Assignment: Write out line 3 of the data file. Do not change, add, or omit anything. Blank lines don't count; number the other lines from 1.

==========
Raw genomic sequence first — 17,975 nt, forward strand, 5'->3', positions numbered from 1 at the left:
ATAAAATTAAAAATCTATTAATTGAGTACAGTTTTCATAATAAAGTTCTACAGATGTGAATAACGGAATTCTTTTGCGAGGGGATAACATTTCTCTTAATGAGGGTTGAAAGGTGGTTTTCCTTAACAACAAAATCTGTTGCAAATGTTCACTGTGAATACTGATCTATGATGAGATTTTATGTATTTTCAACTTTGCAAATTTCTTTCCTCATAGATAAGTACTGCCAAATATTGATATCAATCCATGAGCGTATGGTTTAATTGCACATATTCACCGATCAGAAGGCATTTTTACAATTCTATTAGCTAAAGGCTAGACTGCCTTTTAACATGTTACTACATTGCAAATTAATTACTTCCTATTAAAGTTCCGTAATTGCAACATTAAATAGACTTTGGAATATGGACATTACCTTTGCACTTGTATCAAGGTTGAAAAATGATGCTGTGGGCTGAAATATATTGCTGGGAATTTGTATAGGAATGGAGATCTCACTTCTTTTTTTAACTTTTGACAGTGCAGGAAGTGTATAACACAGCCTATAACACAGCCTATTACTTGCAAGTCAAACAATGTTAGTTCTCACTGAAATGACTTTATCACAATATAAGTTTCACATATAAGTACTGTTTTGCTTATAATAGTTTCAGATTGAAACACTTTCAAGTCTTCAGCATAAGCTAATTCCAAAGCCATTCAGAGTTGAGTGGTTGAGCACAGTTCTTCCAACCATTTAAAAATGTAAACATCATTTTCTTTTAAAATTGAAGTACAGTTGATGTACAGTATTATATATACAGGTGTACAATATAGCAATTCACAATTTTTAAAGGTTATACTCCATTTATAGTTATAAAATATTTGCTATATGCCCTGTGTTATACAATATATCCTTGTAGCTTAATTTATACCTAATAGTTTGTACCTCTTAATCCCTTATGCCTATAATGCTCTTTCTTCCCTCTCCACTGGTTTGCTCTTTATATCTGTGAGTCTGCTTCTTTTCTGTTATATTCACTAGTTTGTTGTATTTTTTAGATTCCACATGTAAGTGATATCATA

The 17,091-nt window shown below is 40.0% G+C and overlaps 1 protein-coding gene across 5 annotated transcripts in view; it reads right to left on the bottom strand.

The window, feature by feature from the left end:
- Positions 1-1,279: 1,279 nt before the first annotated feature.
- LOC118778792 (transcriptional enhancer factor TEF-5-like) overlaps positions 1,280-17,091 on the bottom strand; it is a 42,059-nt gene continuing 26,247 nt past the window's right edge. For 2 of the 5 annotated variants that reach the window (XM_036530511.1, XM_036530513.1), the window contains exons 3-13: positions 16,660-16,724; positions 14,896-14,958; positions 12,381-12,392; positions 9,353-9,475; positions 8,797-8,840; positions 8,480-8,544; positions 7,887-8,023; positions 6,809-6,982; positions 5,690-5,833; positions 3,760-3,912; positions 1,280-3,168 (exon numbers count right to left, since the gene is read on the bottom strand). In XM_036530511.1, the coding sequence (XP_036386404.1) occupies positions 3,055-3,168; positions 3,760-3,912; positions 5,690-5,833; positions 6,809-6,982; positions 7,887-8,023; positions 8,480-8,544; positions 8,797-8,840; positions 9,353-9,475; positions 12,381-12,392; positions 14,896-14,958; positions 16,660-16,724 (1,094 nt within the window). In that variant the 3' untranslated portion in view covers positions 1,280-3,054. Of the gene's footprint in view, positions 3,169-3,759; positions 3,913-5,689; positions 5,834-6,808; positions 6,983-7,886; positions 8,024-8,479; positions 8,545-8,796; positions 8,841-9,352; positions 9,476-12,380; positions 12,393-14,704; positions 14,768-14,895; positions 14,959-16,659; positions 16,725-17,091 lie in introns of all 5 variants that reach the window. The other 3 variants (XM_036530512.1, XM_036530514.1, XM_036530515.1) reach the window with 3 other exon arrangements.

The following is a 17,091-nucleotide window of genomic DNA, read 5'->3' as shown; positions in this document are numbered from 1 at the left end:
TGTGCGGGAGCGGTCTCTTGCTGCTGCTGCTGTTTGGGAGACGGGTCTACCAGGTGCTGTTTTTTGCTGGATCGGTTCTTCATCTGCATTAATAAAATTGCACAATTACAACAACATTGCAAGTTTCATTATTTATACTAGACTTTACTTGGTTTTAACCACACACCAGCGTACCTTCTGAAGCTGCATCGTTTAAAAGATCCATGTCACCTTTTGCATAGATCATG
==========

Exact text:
The 17,091-nt window shown below is 40.0% G+C and overlaps 1 protein-coding gene across 5 annotated transcripts in view; it reads right to left on the bottom strand.